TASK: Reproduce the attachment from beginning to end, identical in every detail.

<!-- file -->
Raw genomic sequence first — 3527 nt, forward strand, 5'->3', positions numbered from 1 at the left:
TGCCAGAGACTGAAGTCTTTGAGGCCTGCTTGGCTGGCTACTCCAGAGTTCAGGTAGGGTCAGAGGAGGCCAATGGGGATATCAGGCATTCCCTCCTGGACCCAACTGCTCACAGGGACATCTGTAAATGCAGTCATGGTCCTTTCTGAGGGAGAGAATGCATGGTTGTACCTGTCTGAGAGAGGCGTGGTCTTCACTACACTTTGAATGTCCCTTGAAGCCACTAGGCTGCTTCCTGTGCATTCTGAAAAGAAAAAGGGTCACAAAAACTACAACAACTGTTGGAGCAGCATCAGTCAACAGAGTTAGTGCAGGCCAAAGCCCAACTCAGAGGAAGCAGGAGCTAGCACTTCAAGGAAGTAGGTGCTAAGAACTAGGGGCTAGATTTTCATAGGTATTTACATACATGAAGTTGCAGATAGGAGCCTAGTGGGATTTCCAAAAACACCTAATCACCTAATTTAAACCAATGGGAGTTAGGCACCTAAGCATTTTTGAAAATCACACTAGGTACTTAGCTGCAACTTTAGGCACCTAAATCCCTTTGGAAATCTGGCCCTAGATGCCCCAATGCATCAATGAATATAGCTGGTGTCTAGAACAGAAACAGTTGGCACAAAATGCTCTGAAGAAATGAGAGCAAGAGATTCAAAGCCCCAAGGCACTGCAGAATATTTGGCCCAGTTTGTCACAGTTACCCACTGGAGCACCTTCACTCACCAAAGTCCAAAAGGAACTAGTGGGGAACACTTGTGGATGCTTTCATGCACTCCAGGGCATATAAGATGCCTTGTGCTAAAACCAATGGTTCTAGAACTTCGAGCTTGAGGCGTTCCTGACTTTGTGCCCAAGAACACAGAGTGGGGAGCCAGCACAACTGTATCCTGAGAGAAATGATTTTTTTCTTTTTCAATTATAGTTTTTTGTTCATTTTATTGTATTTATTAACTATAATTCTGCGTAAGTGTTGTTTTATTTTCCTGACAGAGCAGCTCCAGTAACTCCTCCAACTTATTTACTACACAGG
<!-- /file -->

Raw genomic sequence first — 3527 nt, forward strand, 5'->3', positions numbered from 1 at the left:
TGCCAGAGACTGAAGTCTTTGAGGCCTGCTTGGCTGGCTACTCCAGAGTTCAGGTAGGGTCAGAGGAGGCCAATGGGGATATCAGGCATTCCCTCCTGGACCCAACTGCTCACAGGGACATCTGTAAATGCAGTCATGGTCCTTTCTGAGGGAGAGAATGCATGGTTGTACCTGTCTGAGAGAGGCGTGGTCTTCACTACACTTTGAATGTCCCTTGAAGCCACTAGGCTGCTTCCTGTGCATTCTGAAAAGAAAAAGGGTCACAAAAACTACAACAACTGTTGGAGCAGCATCAGTCAACAGAGTTAGTGCAGGCCAAAGCCCAACTCAGAGGAAGCAGGAGCTAGCACTTCAAGGAAGTAGGTGCTAAGAACTAGGGGCTAGATTTTCATAGGTATTTACATACATGAAGTTGCAGATAGGAGCCTAGTGGGATTTCCAAAAACACCTAATCACCTAATTTAAACCAATGGGAGTTAGGCACCTAAGCATTTTTGAAAATCACACTAGGTACTTAGCTGCAACTTTAGGCACCTAAATCCCTTTGGAAATCTGGCCCTAGATGCCCCAATGCATCAATGAATATAGCTGGTGTCTAGAACAGAAACAGTTGGCACAAAATGCTCTGAAGAAATGAGAGCAAGAGATTCAAAGCCCCAAGGCACTGCAGAATATTTGGCCCAGTTTGTCACAGTTACCCACTGGAGCACCTTCACTCACCAAAGTCCAAAAGGAACTAGTGGGGAACACTTGTGGATGCTTTCATGCACTCCAGGGCATATAAGATGCCTTGTGCTAAAACCAATGGTTCTAGAACTTCGAGCTTGAGGCGTTCCTGACTTTGTGCCCAAGAACACAGAGTGGGGAGCCAGCACAACTGTATCCTGAGAGAAATGATTTTTTTCTTTTTCAATTATAGTTTTTTGTTCATTTTATTGTATTTATTAACTATAATTCTGCGTAAGTGTTGTTTTATTTTCCTGACAGAGCAGCTCCAGTAACTCCTCCAACTTATTTACTACACAGG